Andrew Rogers is a Professor of Physics at the University of Massachusetts Lowell (UML) and Associate Director of the Van de Graaff Accelerator Facility within the UML Radiation Laboratory. His research is focused on topics in the fields of nuclear physics and nuclear astrophysics. As an experimental nuclear physicist, Professor Rogers explores the properties and fundamental nature of the atomic nucleus. He is particularly interested in exotic nuclei at the limits of stability, the underlying symmetries that exist within these quantum-mechanical systems, and their influence on astrophysical environments throughout the universe.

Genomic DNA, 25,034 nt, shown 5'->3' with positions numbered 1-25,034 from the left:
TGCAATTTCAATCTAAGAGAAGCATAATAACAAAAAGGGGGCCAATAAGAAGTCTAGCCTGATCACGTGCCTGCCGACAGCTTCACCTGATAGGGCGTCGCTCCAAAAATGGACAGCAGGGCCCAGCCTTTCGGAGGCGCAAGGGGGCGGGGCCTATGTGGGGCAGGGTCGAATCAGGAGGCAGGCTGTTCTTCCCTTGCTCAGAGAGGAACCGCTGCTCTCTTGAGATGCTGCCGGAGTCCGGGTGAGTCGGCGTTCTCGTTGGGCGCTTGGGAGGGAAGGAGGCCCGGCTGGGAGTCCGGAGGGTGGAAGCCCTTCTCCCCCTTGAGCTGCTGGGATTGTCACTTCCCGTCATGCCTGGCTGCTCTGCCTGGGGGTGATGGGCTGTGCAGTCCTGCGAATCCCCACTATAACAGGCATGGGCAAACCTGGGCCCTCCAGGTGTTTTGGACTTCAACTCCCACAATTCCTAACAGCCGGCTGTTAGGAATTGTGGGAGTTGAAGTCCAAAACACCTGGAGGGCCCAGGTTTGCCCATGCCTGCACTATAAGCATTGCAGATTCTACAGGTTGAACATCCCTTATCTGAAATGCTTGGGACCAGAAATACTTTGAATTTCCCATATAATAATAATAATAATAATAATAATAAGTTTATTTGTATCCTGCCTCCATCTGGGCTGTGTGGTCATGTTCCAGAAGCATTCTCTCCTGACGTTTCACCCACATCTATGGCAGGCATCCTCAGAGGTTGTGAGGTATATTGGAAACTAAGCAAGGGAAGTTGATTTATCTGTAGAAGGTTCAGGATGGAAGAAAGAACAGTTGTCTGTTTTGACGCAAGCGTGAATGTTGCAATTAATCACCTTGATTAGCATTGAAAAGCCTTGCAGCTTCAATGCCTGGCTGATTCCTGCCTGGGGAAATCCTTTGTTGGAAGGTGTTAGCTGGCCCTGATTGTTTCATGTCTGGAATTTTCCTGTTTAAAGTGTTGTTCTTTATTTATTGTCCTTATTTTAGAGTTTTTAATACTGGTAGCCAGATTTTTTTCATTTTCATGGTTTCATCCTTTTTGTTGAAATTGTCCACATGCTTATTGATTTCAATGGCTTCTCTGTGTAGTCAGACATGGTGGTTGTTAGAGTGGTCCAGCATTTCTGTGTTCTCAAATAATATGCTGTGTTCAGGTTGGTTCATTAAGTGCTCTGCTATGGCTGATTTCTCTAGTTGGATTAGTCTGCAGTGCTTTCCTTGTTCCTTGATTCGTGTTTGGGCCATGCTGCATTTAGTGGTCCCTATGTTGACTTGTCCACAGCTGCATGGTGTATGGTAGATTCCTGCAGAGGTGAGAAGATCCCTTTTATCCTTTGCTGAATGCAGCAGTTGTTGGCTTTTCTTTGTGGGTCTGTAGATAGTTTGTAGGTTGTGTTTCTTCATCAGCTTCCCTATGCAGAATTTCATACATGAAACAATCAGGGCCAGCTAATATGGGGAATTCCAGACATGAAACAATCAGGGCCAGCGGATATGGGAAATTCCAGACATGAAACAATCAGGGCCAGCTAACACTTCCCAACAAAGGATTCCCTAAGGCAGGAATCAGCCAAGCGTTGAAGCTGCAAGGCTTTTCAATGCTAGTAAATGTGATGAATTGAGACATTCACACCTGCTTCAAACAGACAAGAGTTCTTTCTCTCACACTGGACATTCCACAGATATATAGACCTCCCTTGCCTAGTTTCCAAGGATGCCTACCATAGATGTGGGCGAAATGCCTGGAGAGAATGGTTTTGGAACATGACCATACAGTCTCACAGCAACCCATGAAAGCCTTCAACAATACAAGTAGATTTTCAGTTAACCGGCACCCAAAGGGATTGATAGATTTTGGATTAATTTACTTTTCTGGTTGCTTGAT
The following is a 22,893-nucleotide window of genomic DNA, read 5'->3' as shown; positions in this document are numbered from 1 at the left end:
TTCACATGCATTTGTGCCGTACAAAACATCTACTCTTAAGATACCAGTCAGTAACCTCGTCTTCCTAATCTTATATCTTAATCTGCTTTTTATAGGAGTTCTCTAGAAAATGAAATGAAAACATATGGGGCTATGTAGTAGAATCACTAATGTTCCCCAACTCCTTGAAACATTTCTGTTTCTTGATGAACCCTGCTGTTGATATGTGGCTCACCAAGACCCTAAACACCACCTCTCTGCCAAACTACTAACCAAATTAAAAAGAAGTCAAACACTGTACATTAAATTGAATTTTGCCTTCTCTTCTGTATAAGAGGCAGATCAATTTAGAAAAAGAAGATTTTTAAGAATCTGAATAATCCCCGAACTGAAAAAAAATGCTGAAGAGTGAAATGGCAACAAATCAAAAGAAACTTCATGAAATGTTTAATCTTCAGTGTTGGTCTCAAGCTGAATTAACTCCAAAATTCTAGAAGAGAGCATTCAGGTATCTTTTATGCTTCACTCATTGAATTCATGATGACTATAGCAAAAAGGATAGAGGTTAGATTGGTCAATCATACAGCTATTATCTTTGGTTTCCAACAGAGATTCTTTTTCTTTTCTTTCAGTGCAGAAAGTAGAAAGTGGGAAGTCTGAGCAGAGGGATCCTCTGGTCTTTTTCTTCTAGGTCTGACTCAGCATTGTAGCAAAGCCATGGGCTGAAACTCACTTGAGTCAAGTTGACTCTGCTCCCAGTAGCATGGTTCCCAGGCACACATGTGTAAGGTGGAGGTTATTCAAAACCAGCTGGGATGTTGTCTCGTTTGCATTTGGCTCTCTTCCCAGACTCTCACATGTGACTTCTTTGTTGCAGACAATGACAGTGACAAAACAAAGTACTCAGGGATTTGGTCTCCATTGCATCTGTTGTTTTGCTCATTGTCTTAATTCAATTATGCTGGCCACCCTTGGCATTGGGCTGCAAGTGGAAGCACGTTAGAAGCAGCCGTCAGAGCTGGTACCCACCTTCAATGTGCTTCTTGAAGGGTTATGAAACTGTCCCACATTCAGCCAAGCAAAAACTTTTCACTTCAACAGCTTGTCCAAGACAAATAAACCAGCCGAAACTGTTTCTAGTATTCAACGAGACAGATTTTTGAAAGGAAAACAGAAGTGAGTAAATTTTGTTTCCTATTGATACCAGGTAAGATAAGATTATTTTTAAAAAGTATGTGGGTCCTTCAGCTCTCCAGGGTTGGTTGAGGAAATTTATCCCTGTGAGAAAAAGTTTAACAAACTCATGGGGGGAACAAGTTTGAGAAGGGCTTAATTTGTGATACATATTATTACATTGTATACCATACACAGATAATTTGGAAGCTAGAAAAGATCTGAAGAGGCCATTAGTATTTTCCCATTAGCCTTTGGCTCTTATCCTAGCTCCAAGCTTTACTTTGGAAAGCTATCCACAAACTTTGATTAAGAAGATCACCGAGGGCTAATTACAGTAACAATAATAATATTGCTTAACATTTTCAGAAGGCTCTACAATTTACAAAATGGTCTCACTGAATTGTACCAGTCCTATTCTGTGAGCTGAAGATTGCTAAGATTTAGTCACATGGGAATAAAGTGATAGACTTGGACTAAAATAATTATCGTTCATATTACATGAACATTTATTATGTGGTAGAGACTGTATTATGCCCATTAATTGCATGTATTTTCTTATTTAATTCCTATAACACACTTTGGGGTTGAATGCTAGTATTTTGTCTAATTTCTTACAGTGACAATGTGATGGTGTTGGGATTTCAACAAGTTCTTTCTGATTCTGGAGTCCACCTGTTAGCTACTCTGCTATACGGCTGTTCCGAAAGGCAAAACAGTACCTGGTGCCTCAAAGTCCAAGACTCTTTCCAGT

These highly unstable and short-lived nuclei studied by Rogers and the UML Nuclear Group cannot be found naturally on earth. Consequently, large-scale accelerator facilities around the world are used to produce these isotopes and measure their properties. Rogers conducts his research primarily at the National Superconducting Cyclotron Laboratory (NSCL) on the campus of Michigan State University. At UML, Rogers oversees the Van de Graaff Accelerator experimental activities and manages the accelerator User program.